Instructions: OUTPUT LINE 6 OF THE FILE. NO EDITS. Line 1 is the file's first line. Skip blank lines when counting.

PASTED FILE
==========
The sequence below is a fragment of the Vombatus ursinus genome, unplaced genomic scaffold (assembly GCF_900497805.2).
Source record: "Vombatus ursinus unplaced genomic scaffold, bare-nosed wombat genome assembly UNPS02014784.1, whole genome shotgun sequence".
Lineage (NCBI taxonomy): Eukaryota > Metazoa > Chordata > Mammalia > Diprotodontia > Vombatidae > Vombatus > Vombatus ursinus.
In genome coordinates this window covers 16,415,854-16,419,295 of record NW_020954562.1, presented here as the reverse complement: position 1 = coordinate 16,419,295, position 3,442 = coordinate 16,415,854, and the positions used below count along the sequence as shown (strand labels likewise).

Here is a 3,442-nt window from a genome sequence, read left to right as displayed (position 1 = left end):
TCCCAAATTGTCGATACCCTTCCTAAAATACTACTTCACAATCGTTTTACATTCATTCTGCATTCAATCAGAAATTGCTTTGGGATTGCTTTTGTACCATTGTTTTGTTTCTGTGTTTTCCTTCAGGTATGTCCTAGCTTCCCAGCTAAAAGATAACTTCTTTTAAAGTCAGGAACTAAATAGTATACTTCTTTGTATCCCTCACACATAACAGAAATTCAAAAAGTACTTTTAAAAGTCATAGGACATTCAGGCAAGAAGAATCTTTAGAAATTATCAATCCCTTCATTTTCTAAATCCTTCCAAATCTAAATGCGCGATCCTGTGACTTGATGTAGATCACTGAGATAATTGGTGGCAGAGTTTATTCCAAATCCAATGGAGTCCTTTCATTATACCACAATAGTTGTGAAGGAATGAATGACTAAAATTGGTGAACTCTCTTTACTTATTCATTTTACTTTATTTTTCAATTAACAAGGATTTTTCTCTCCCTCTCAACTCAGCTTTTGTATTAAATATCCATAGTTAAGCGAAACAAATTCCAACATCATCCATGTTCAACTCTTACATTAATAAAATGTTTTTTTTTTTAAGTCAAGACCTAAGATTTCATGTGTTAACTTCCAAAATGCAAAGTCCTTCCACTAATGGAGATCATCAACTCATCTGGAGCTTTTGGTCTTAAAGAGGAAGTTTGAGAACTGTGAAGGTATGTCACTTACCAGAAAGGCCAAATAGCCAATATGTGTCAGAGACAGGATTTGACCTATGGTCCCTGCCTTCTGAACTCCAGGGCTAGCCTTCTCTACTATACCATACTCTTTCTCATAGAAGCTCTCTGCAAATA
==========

TCCCAAATTGTCGATACCCTTCCTAAAATACTACTTCACAATCGTTTTACATTCATTCTGCATTCAATCAGAAATTGCTTTGGGATTGCTTTTGTACCATTGTTTTGTTTCTGTGTTTTCCTTCAGGTATGTCCTAGCTTCCCAGCTAAAAGATAACTTCTTTTAAAGTCAGGAACTAAATAGTATACTTCTTTGTATCCCTCACACATAACAGAAATTCAAAAAGTACTTTTAAAAGTCATAGGACATTCAGGCAAGAAGAATCTTTAGAAATTATCAATCCCTTCATTTTCTAAATCCTTCCAAATCTAAATGCGCGATCCTGTGACTTGATGTAGATCACTGAGATAATTGGTGGCAGAGTTTATTCCAAATCCAATGGAGTCCTTTCATTATACCACAATAGTTGTGAAGGAATGAATGACTAAAATTGGTGAACTCTCTTTACTTATTCATTTTACTTTATTTTTCAATTAACAAGGATTTTTCTCTCCCTCTCAACTCAGCTTTTGTATTAAATATCCATAGTTAAGCGAAACAAATTCCAACATCATCCATGTTCAACTCTTACATTAATAAAATGTTTTTTTTTTTAAGTCAAGACCTAAGATTTCATGTGTTAACTTCCAAAATGCAAAGTCCTTCCACTAATGGAGATCATCAACTCATCTGGAGCTTTTGGTCTTAAAGAGGAAGTTTGAGAACTGTGAAGGTATGTCACTTACCAGAAAGGCCAAATAGCCAATATGTGTCAGAGACAGGATTTGACCTATGGTCCCTGCCTTCTGAACTCCAGGGCTAGCCTTCTCTACTATACCATACTCTTTCTCATAGAAGCTCTCTGCAAATA